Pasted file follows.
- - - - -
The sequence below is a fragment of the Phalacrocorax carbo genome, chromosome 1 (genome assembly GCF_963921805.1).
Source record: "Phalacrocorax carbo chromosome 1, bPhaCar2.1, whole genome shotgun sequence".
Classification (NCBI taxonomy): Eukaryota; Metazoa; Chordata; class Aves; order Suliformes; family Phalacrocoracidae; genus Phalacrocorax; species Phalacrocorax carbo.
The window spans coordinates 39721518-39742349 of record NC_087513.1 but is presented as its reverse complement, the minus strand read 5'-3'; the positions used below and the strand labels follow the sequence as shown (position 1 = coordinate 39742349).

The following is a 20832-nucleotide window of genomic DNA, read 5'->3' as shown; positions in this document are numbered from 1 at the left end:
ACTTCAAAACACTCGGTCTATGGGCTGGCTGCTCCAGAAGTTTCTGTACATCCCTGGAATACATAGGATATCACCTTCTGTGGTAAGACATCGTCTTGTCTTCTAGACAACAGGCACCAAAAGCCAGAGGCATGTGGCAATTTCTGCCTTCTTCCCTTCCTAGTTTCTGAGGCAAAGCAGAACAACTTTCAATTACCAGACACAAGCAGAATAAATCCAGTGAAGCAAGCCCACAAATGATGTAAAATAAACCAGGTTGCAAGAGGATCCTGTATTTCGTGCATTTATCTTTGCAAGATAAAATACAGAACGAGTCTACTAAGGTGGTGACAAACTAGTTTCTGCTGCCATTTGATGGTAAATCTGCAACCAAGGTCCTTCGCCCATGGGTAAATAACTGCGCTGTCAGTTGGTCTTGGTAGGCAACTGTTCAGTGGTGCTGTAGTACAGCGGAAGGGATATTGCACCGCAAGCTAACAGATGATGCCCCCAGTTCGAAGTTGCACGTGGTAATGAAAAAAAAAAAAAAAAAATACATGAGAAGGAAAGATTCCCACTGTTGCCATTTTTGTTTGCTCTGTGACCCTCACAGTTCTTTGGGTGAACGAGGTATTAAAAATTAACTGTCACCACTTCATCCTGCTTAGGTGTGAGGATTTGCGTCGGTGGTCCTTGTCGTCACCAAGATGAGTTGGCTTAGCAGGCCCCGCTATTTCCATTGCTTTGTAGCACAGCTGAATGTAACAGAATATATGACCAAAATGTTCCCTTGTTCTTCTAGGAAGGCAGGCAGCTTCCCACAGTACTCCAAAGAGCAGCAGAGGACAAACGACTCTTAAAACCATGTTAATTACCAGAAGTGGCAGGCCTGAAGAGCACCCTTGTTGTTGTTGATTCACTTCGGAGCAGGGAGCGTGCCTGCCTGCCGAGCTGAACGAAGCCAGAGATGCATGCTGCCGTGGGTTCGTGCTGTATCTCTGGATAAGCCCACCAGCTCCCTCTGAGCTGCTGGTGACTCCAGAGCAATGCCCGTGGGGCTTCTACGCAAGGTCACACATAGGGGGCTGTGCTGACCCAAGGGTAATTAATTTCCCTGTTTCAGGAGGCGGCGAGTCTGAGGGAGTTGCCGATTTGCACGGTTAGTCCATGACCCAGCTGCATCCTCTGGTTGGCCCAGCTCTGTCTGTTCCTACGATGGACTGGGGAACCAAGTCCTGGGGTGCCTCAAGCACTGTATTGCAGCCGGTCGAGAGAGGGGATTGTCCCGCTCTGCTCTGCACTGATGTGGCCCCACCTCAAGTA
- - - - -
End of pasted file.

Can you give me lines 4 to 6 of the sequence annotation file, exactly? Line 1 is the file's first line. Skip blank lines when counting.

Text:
The window spans coordinates 39721518-39742349 of record NC_087513.1 but is presented as its reverse complement, the minus strand read 5'-3'; the positions used below and the strand labels follow the sequence as shown (position 1 = coordinate 39742349).

The following is a 20832-nucleotide window of genomic DNA, read 5'->3' as shown; positions in this document are numbered from 1 at the left end:
ACTTCAAAACACTCGGTCTATGGGCTGGCTGCTCCAGAAGTTTCTGTACATCCCTGGAATACATAGGATATCACCTTCTGTGGTAAGACATCGTCTTGTCTTCTAGACAACAGGCACCAAAAGCCAGAGGCATGTGGCAATTTCTGCCTTCTTCCCTTCCTAGTTTCTGAGGCAAAGCAGAACAACTTTCAATTACCAGACACAAGCAGAATAAATCCAGTGAAGCAAGCCCACAAATGATGTAAAATAAACCAGGTTGCAAGAGGATCCTGTATTTCGTGCATTTATCTTTGCAAGATAAAATACAGAACGAGTCTACTAAGGTGGTGACAAACTAGTTTCTGCTGCCATTTGATGGTAAATCTGCAACCAAGGTCCTTCGCCCATGGGTAAATAACTGCGCTGTCAGTTGGTCTTGGTAGGCAACTGTTCAGTGGTGCTGTAGTACAGCGGAAGGGATATTGCACCGCAAGCTAACAGATGATGCCCCCAGTTCGAAGTTGCACGTGGTAATGAAAAAAAAAAAAAAAAAATACATGAGAAGGAAAGATTCCCACTGTTGCCATTTTTGTTTGCTCTGTGACCCTCACAGTTCTTTGGGTGAACGAGGTATTAAAAATTAACTGTCACCACTTCATCCTGCTTAGGTGTGAGGATTTGCGTCGGTGGTCCTTGTCGTCACCAAGATGAGTTGGCTTAGCAGGCCCCGCTATTTCCATTGCTTTGTAGCACAGCTGAATGTAACAGAATATATGACCAAAATGTTCCCTTGTTCTTCTAGGAAGGCAGGCAGCTTCCCACAGTACTCCAAAGAGCAGCAGAGGACAAACGACTCTTAAAACCATGTTAATTACCAGAAGTGGCAGGCCTGAAGAGCACCCTTGTTGTTGTTGATTCACTTCGGAGCAGGGAGCGTGCCTGCCTGCCGAGCTGAACGAAGCCAGAGATGCATGCTGCCGTGGGTTCGTGCTGTATCTCTGGATAAGCCCACCAGCTCCCTCTGAGCTGCTGGTGACTCCAGAGCAATGCCCGTGGGGCTTCTACGCAAGGTCACACATAGGGGGCTGTGCTGACCCAAGGGTAATTAATTTCCCTGTTTCAGGAGGCGGCGAGTCTGAGGGAGTTGCCGATTTGCACGGTTAGTCCATGACCCAGCTGCATCCTCTGGTTGGCCCAGCTCTGTCTGTTCCTACGATGGACTGGGGAACCAAGTCCTGGGGTGCCTCAAGCACTGTATTGCAGCCGGTCGAGAGAGGGGATTGTCCCGCTCTGCTCTGCACTGATGTGGCCCCACCTCAAGTA